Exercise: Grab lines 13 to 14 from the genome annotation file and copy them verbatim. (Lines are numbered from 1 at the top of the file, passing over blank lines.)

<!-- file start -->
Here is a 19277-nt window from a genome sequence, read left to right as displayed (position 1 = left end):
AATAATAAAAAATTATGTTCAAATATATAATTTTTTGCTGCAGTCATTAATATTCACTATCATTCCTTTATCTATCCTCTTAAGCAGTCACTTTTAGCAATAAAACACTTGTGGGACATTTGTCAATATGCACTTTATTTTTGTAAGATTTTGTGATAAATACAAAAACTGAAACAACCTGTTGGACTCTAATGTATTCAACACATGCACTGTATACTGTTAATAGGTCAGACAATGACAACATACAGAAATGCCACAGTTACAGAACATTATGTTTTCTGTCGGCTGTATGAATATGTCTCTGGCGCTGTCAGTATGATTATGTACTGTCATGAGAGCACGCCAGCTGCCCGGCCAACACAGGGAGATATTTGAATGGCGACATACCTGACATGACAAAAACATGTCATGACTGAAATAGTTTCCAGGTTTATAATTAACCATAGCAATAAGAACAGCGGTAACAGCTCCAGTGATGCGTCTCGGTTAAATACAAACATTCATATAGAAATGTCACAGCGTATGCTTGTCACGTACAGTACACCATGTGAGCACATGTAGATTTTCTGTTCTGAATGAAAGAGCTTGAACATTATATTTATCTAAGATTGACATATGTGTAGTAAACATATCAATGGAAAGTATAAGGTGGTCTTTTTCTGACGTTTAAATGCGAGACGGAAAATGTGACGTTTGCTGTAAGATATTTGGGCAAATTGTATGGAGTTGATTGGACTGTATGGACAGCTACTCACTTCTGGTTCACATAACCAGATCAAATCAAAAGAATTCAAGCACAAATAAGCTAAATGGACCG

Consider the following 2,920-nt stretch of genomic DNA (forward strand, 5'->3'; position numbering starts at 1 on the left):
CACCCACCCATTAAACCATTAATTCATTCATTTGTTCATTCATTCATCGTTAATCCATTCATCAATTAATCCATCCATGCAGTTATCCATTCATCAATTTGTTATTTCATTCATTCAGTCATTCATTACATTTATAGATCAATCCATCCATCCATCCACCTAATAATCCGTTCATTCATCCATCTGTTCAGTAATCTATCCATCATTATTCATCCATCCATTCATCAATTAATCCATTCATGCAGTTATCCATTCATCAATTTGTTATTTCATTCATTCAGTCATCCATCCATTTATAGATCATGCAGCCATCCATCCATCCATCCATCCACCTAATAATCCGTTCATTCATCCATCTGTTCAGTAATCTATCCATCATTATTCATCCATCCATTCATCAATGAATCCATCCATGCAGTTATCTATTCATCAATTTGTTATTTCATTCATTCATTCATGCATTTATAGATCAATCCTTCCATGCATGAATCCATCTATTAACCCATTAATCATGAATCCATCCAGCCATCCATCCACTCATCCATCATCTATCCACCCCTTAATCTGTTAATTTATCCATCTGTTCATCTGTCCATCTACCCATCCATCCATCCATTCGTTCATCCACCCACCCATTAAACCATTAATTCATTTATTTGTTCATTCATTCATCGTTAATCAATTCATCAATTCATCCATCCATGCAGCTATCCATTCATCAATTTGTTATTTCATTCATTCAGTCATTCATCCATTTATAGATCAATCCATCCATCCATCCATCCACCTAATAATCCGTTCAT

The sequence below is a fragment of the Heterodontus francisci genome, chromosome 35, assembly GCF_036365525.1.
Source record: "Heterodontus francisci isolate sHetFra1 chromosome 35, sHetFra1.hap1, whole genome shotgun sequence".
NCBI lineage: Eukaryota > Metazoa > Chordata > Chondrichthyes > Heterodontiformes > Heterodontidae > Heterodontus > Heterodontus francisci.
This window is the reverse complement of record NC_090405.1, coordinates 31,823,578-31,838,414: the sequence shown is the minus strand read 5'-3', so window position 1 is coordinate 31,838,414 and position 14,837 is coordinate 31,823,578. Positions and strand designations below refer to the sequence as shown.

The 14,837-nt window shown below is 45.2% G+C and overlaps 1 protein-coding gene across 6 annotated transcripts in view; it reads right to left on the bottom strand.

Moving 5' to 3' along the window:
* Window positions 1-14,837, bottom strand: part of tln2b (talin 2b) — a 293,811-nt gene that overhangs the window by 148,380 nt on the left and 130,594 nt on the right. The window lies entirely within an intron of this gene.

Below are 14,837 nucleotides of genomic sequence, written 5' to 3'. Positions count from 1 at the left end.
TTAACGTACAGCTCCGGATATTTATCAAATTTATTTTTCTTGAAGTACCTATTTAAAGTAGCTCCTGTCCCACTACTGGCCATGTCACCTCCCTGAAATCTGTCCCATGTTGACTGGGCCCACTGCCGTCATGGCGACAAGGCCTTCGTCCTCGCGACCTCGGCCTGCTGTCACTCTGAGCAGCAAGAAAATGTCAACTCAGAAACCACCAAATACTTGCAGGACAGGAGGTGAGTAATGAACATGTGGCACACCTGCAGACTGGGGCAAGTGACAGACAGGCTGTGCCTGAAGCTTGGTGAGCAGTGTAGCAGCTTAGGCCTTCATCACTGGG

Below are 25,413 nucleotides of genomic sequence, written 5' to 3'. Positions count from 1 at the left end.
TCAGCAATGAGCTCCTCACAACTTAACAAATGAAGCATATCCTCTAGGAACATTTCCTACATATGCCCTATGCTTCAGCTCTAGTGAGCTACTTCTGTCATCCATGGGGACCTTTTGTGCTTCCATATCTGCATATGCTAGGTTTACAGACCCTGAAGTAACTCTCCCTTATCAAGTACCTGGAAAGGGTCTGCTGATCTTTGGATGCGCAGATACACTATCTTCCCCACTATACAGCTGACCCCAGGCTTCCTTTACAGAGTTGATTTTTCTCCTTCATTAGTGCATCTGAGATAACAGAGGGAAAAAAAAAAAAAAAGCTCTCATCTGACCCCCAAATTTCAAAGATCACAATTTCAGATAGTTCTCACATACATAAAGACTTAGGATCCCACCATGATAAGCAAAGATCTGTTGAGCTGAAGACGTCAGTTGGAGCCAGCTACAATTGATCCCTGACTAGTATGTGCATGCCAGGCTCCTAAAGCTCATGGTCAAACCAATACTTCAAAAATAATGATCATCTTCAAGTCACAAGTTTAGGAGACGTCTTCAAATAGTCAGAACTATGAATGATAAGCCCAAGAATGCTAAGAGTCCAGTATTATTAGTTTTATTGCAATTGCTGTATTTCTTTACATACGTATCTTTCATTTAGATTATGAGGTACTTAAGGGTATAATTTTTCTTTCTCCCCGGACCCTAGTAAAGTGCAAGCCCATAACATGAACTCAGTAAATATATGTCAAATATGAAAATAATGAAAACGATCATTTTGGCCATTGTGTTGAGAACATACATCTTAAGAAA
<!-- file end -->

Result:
TTAACGTACAGCTCCGGATATTTATCAAATTTATTTTTCTTGAAGTACCTATTTAAAGTAGCTCCTGTCCCACTACTGGCCATGTCACCTCCCTGAAATCTGTCCCATGTTGACTGGGCCCACTGCCGTCATGGCGACAAGGCCTTCGTCCTCGCGACCTCGGCCTGCTGTCACTCTGAGCAGCAAGAAAATGTCAACTCAGAAACCACCAAATACTTGCAGGACAGGAGGTGAGTAATGAACATGTGGCACACCTGCAGACTGGGGCAAGTGACAGACAGGCTGTGCCTGAAGCTTGGTGAGCAGTGTAGCAGCTTAGGCCTTCATCACTGGG

Below are 25,413 nucleotides of genomic sequence, written 5' to 3'. Positions count from 1 at the left end.